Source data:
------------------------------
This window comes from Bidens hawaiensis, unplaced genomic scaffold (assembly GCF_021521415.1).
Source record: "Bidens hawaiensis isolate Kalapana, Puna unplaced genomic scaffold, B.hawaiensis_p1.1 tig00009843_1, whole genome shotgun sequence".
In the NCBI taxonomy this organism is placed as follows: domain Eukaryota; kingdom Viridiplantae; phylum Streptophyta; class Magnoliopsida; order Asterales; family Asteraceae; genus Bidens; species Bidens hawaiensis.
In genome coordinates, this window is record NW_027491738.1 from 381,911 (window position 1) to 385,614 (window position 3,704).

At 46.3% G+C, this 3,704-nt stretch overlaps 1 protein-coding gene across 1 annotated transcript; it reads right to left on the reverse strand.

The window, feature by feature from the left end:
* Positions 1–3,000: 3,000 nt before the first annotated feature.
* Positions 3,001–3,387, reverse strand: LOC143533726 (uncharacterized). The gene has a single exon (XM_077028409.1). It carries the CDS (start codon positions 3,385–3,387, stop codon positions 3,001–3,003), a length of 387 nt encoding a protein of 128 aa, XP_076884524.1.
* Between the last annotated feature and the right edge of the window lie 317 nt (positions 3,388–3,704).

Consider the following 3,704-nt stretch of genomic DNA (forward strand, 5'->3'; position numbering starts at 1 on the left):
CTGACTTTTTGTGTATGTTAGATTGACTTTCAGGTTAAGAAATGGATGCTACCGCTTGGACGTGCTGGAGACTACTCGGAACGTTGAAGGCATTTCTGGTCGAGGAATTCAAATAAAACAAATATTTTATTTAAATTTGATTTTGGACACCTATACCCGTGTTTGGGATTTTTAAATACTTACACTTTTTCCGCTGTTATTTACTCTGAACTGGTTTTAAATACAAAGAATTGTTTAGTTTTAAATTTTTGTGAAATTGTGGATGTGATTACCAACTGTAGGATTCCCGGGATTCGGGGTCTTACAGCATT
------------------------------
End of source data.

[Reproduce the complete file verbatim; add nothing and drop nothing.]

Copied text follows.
This window comes from Bidens hawaiensis, unplaced genomic scaffold (assembly GCF_021521415.1).
Source record: "Bidens hawaiensis isolate Kalapana, Puna unplaced genomic scaffold, B.hawaiensis_p1.1 tig00009843_1, whole genome shotgun sequence".
In the NCBI taxonomy this organism is placed as follows: domain Eukaryota; kingdom Viridiplantae; phylum Streptophyta; class Magnoliopsida; order Asterales; family Asteraceae; genus Bidens; species Bidens hawaiensis.
In genome coordinates, this window is record NW_027491738.1 from 381,911 (window position 1) to 385,614 (window position 3,704).

At 46.3% G+C, this 3,704-nt stretch overlaps 1 protein-coding gene across 1 annotated transcript; it reads right to left on the reverse strand.

The window, feature by feature from the left end:
* Positions 1–3,000: 3,000 nt before the first annotated feature.
* Positions 3,001–3,387, reverse strand: LOC143533726 (uncharacterized). The gene has a single exon (XM_077028409.1). It carries the CDS (start codon positions 3,385–3,387, stop codon positions 3,001–3,003), a length of 387 nt encoding a protein of 128 aa, XP_076884524.1.
* Between the last annotated feature and the right edge of the window lie 317 nt (positions 3,388–3,704).

Consider the following 3,704-nt stretch of genomic DNA (forward strand, 5'->3'; position numbering starts at 1 on the left):
CTGACTTTTTGTGTATGTTAGATTGACTTTCAGGTTAAGAAATGGATGCTACCGCTTGGACGTGCTGGAGACTACTCGGAACGTTGAAGGCATTTCTGGTCGAGGAATTCAAATAAAACAAATATTTTATTTAAATTTGATTTTGGACACCTATACCCGTGTTTGGGATTTTTAAATACTTACACTTTTTCCGCTGTTATTTACTCTGAACTGGTTTTAAATACAAAGAATTGTTTAGTTTTAAATTTTTGTGAAATTGTGGATGTGATTACCAACTGTAGGATTCCCGGGATTCGGGGTCTTACAGCATT